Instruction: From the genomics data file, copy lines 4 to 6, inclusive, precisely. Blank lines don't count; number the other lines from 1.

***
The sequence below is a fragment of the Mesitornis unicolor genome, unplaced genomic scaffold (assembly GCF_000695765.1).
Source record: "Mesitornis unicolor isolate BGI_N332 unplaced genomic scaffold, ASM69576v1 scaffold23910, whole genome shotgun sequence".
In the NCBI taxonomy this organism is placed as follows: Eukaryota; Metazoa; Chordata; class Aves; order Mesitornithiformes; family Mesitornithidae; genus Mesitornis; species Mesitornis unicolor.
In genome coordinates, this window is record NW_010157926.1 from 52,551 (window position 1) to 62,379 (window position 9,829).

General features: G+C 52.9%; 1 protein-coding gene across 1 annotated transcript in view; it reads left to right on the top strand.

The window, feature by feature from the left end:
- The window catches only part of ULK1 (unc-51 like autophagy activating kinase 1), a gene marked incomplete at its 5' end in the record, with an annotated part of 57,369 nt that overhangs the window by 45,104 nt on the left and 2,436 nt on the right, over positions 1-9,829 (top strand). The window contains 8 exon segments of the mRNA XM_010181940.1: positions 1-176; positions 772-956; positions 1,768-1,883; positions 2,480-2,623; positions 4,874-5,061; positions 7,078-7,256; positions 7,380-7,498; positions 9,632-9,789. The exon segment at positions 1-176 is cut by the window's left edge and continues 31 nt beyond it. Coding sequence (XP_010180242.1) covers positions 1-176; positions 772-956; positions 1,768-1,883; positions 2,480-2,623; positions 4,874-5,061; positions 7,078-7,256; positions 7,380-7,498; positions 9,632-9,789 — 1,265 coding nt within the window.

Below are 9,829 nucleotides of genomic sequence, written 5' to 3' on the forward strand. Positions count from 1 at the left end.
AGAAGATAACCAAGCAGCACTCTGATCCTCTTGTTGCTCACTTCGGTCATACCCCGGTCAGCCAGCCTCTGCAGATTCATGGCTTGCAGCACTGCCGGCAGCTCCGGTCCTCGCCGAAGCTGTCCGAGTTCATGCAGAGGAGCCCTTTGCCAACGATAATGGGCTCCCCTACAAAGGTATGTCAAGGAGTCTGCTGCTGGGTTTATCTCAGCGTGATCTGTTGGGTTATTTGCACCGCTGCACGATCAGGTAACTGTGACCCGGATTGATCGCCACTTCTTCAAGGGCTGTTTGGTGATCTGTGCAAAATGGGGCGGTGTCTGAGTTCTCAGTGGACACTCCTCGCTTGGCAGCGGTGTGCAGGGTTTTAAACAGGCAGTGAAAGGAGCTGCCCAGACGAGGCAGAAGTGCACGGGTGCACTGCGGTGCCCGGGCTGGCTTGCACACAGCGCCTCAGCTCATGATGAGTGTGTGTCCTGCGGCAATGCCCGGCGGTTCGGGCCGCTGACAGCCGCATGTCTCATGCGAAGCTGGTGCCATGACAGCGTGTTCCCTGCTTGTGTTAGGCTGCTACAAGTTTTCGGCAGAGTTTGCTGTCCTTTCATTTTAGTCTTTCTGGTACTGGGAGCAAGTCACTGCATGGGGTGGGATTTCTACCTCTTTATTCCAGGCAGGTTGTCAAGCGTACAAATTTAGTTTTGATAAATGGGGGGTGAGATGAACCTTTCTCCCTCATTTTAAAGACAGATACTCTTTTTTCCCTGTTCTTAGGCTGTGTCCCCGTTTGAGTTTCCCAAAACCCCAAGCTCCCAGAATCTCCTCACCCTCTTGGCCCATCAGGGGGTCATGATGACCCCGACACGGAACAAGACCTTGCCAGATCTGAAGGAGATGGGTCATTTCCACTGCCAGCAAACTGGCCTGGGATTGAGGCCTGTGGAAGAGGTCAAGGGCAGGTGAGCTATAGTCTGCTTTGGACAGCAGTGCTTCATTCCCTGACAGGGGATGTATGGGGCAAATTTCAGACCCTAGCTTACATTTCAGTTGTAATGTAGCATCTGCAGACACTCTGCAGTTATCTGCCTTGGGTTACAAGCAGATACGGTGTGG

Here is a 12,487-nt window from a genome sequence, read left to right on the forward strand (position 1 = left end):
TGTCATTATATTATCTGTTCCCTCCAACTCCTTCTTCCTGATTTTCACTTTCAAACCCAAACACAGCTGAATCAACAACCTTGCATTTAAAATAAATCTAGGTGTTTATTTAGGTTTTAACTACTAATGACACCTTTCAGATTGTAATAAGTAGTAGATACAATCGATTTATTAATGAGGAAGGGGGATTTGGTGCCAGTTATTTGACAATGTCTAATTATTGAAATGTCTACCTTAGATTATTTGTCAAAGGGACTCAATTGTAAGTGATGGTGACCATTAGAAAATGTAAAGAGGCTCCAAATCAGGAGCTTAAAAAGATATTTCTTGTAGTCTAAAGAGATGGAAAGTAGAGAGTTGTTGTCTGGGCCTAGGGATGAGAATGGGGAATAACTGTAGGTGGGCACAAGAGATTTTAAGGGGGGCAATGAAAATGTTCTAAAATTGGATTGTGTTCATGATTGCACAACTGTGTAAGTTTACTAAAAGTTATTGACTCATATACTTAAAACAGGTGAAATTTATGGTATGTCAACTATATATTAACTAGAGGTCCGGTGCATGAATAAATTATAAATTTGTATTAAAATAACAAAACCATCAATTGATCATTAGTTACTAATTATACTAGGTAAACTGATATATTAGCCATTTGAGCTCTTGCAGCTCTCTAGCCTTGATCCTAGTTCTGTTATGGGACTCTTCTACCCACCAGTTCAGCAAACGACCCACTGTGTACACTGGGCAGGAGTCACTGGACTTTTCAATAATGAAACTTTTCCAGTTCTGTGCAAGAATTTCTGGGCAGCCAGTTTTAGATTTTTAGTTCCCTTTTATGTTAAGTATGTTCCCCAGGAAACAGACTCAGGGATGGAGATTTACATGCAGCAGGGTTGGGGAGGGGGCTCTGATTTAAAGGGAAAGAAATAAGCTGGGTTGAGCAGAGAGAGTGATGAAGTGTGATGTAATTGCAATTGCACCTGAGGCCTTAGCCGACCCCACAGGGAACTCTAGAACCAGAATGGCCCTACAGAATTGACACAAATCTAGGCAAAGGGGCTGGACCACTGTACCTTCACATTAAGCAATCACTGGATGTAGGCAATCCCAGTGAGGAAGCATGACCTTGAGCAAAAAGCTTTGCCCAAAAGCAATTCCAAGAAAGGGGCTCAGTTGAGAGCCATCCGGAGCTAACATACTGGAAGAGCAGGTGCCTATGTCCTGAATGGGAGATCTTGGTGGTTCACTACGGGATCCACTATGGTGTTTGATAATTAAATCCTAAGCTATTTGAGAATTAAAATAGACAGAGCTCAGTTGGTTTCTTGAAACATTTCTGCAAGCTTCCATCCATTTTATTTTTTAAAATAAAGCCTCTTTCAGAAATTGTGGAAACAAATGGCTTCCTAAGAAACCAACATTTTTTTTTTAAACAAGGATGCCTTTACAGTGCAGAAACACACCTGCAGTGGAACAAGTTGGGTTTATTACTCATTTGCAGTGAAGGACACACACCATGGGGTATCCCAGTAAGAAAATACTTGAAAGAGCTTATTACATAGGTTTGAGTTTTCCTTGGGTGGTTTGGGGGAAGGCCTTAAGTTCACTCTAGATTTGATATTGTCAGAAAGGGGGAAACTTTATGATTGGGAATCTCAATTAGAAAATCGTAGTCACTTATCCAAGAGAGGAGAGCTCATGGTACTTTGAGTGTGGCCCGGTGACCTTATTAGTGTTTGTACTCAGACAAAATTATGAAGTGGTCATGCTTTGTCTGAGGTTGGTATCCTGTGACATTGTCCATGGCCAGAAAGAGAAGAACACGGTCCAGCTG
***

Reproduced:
In genome coordinates, this window is record NW_010157926.1 from 52,551 (window position 1) to 62,379 (window position 9,829).

General features: G+C 52.9%; 1 protein-coding gene across 1 annotated transcript in view; it reads left to right on the top strand.

The window, feature by feature from the left end: